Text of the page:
Ciliospinal reflex is characterized by rapid dilation of the ipsilateral pupil (by 1 to 2mm) with a painful or startling stimulus. It is elicited by scratching or pinching over the skin at the side of the neck, upper trunk, and face. This reflex which was first described by Budge is present in normal awake or sleeping humans as well as in comatose patients.
The name denotes the involvement of the ciliary body and the spinal cord. As the mediation of this reflex is by the cervical sympathetic fibers, it is absent in Horner syndrome.
The interplay between the parasympathetic nervous system which constricts the pupil and the sympathetic nervous system which dilates the pupil determines pupillary size.
The ciliospinal reflex is absent in:
The exaggerated ciliospinal reflex may lead to bilaterally dilated pupils which remain dilated for 1 to 6 minutes with minimal or no response to brief exposure to light (seemingly nonreactive pupils) or in pupillometry. However, the pupil constricts on prolonged exposure (30 to 45 seconds) to light, and there is the preservation of the consensual pupillary response. Exaggerated ciliospinal reflex must be ruled out before suspecting non-reactive pupil due to pathologies like increased intracranial tension, third nerve palsy, or midbrain compression in a comatose patient.
The presence of ciliospinal reflex during and after cardiopulmonary resuscitation may denote a positive prognostic sign for regaining consciousness.
Pathway of the sympathetic innervation of the pupil:
The sympathetic efferent pathway has three neurons and is ipsilateral.
Pathway of ciliospinal reflex:
Afferent inputs of this reflex are carried by the trigeminal nerve or cervical pain fibers (lateral spinothalamic tract). The efferent branch of the reflex consists of sympathetic fibers from the upper thoracic and lower cervical spinal cord. The afferent input when arising from the neck and upper trunk may activate the second order sympathetic neurons at the ciliospinal center of Budge bypassing the first order sympathetic neurons or brainstem. Thus, ciliospinal reflex may not be a good indicator of brainstem function or brain death, as the processing of the information may be below the brainstem at or below the level of lower cervical spinal cord. However, the noxious stimulus presented to the face registers via the brainstem.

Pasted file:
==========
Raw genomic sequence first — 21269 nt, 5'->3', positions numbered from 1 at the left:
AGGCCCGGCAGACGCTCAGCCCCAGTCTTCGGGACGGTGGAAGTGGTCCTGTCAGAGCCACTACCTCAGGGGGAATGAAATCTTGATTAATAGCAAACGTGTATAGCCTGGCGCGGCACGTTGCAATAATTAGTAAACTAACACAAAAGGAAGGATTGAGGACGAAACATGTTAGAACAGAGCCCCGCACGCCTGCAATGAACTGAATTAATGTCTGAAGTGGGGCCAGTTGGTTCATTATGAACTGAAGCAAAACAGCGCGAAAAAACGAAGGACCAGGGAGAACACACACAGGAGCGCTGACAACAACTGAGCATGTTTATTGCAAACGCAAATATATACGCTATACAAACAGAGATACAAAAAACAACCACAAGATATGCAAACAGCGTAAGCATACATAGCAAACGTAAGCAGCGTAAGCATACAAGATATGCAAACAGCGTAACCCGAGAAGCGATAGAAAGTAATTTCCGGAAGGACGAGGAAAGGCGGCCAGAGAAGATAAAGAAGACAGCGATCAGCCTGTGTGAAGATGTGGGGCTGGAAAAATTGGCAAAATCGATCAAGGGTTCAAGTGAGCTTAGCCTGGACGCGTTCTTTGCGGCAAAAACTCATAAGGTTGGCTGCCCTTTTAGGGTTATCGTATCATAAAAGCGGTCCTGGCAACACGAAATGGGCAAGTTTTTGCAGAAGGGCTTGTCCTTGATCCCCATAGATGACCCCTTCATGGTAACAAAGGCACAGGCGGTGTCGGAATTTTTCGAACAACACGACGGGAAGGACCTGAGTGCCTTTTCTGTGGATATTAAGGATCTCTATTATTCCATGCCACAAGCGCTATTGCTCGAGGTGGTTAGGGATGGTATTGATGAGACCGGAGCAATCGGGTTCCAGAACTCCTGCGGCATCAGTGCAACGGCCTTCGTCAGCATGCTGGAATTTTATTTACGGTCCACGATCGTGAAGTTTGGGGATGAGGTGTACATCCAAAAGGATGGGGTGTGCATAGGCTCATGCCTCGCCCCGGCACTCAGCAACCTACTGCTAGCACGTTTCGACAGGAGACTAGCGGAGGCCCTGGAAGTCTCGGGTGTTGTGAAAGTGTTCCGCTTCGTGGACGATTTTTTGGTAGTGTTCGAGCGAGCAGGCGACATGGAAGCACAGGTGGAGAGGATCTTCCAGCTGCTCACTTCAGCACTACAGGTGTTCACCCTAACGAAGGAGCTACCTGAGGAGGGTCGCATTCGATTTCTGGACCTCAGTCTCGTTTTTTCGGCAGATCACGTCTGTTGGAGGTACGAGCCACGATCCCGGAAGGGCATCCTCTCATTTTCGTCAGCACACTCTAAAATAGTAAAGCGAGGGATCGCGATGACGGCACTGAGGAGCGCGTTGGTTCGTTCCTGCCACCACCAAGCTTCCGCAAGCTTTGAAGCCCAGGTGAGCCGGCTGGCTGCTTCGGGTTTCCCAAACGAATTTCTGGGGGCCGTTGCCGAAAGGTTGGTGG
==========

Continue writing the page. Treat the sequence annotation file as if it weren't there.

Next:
Yang and colleagues evaluated the role of the sympathetic nervous system on ciliospinal reflex using topical dapiprazole drops (alpha 1-adrenergic antagonist). They concluded that 'pupillary reflex dilation, as it is clinically performed in awake subjects by stimulating somatic nociceptors, is a sympathetic reflex.' However, the reflex due to the stimulation of somatic nociceptors by high-intensity tetanic electric stimulation is absent in brain-dead organ donors. This suggested supraspinal involvement in the pupillary reflex dilation, as if it was a strictly spinal reflex it would be present in brain-dead individuals who have intact spinal reflexes. However, the brain-dead individuals showed mild pupillary dilation (which was not blocked by dapiprazole) after skin incision. The authors suggested that this dilation was due to inhibition of the pupilloconstrictor nucleus and was not due to a mechanism related to the sympathetic nervous system. This reflex which is not mediated by the sympathetic fibers is also present in animals and anesthetized humans.
During recovery after cardiopulmonary resuscitation, pupillary light reflex recovers earlier than ciliospinal reflex. It was suggested that the central reflexes recover in a caudal to rostral sequence and thus the ciliospinal reflex center might be cephalad compared to the pupillary light reflex. Loewenfeld showed that supracollicular decerebration leads to the absence of sympathetic-mediated pupillary reflex dilation and hypothesized that the center for sympathetic part of the pupillary reflex dilation is at the thalamus. It was suggested that general anesthesia causes blockade between thalamus and hypothalamus.
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